07 October 2008

Non profit Initial Public Offering

The 11th Sept 08 edition of the Economist (subscription required) has a piece on a charitable organisation 'Do Something' raising public funds in a manner similar to a corporate public offering. The organisation Do Something is raising US $8 million by way of an IPO (the public raising has no expenses which will be paid from the proceeds). The stated purpose of the IPO is to provide significant Social Return on Income (SROI). Here is an excerpt from the paper which explains the philosophy behind the capital raising:

"The IPO prospectus, put together by Do Something’s board of chief executives and technology entrepreneurs, contains the usual market data, a description of the 15-year-old organisation’s activities, an overview of the competitive landscape and bold claims about its qualities (“Do Something is also one of the most efficient organisations in the United States”), all designed to convince investors that it can achieve its ambitious goals. The only thing that stops it from being a typical IPO prospectus is the absence of any pledge to make a profit. On the contrary, the opening boilerplate explains that “units offered in conjunction with this prospectus represent a perpetual interest in Do Something; this interest is strictly philanthropic, with no provision for cash returns at any time.”

The natural question is why do an IPO when the fundamental principles of profit motive and capital appreciation are taken away from the capital raising process. Here are some of the key reasons:
a) A charitable organisation typically spends substantial time and effort to raise funds which often get exhausted in a few months at most and then the cycle of raising funds restarts - distracting management from its core task at hand and instead making them spend valuable time trying to raise money for short term needs. The IPO allows raising of long term capital, allowing such focus.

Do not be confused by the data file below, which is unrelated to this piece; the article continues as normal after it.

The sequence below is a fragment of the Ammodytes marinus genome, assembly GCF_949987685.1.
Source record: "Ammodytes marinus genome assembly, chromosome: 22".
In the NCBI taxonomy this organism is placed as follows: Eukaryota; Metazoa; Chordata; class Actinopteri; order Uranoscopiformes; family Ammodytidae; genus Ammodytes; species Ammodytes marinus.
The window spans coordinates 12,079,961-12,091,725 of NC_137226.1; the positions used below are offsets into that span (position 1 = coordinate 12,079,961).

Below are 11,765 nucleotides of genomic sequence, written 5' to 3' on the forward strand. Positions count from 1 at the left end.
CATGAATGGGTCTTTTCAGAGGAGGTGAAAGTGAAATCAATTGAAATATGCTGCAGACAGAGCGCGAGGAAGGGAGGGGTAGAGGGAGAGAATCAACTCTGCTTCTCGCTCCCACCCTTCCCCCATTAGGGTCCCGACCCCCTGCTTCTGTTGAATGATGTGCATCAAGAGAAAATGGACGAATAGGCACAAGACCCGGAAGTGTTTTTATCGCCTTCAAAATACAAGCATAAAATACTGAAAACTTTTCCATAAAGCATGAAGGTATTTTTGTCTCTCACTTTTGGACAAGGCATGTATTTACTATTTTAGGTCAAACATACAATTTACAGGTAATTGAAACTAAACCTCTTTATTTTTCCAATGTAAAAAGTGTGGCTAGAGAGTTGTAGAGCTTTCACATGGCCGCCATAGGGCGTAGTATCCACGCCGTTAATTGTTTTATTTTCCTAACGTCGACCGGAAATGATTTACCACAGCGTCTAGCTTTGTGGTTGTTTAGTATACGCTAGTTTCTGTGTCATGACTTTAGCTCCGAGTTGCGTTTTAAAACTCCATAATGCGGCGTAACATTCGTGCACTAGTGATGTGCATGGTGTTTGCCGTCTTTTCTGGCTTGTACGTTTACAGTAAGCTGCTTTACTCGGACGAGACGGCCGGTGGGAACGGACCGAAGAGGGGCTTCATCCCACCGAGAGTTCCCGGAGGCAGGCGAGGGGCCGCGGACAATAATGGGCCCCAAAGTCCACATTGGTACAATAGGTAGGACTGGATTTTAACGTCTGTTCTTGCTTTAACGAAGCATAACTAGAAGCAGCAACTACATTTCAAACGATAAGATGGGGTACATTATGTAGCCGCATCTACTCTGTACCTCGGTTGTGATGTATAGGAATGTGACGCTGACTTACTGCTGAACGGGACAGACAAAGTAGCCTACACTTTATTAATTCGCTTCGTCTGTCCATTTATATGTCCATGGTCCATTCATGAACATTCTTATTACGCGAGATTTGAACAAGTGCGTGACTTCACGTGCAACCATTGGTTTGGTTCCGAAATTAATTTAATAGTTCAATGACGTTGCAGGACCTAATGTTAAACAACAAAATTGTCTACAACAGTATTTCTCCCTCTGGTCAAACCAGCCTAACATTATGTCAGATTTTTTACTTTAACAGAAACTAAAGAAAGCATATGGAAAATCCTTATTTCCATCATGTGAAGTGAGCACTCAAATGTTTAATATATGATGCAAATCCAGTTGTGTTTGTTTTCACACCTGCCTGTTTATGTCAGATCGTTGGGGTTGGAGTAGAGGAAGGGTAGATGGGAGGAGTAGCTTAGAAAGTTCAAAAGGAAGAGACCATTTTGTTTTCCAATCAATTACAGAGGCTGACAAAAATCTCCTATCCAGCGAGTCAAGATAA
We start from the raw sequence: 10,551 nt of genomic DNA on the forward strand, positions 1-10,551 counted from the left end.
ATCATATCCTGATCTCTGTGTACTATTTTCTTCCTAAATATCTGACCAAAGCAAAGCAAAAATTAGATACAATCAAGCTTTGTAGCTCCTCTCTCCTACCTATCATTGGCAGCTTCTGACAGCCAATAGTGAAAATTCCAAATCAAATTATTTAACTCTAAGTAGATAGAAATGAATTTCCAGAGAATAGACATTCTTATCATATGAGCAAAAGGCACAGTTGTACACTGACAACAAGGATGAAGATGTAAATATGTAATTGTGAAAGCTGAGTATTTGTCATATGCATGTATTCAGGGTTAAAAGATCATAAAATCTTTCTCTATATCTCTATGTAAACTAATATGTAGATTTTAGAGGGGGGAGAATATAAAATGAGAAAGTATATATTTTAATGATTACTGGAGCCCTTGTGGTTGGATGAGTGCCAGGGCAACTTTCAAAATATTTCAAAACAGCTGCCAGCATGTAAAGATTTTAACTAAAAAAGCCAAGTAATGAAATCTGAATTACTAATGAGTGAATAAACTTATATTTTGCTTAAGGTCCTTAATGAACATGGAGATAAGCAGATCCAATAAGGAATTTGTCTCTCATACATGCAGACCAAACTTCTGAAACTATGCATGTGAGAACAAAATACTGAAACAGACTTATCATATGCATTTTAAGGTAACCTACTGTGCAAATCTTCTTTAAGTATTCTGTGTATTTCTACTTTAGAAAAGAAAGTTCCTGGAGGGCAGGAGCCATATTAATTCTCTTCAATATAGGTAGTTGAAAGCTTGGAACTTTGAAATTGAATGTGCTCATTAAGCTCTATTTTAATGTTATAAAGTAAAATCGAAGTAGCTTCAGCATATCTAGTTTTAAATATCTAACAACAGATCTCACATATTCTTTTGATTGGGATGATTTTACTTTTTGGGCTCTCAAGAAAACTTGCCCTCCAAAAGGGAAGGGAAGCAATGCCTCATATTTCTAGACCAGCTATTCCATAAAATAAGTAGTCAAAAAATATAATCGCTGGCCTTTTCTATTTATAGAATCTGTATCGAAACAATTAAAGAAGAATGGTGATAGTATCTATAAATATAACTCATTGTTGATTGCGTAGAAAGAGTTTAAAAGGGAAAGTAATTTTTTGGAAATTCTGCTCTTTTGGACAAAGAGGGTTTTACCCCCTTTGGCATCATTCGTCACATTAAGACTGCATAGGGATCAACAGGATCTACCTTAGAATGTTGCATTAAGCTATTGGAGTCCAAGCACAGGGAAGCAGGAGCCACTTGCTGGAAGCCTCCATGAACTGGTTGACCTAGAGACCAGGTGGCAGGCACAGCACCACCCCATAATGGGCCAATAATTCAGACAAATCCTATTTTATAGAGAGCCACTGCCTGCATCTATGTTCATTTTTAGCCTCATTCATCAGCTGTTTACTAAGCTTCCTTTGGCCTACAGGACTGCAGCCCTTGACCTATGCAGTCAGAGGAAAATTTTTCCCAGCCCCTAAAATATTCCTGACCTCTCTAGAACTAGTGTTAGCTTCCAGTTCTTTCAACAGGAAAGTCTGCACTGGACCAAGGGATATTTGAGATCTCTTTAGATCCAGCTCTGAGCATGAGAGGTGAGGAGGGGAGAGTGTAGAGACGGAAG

b) The organisation will be more transparent with quarterly performance and financials being exposed to the 'shareholders'. There will also be closer and more transparent meeting of the shareholders with the management.

c) If the charter provides, the shareholders can remove management for non performance or other such reasons.

d) The IPO process improves M&A activity in charitable bodies - take the example of cancer research. If a person's spouse has died of the dreaded disease, it is likely that the person would create a small charitable foundation for cancer research. With a few thousand dollars, the money isn't going to go too far in terms of output of research - but if several dozen or hundreds of such bodies were to merge, the scale would allow serious funding/research to take place. An IPO would enable such bodies to merge using the currency of securities. I believe the process in the US is not very complex for achieving this.

While Do Something is not a pioneer in the field of an IPOs for a charitable organisation, it is perhaps for the first time that it has opened itself to change in management by shareholders and thus injected a new level of governance structure in the opaquely run charitable world.

CEO of Do Something, Nancy Lublin is a friend and fellow YGL.

1 comment:

ilexpert said...

"Opaquely run Charitable World" thats true! there is a distinct illiquidity in the market for Corporate Control in so far as the Charitable space is concerned; I agree about the holy Grail of "Perpetual Capital" that IPO allows; but its true Share holders are not going to incur monitoring costs unless they have something to gain; So, if the Prospectus reads, " No Provision for cash returns", then Am not too sure that the transparency and Corporate disclosures are to any end at all.Because the Disclosures are a function of expectancy of returns that investors want.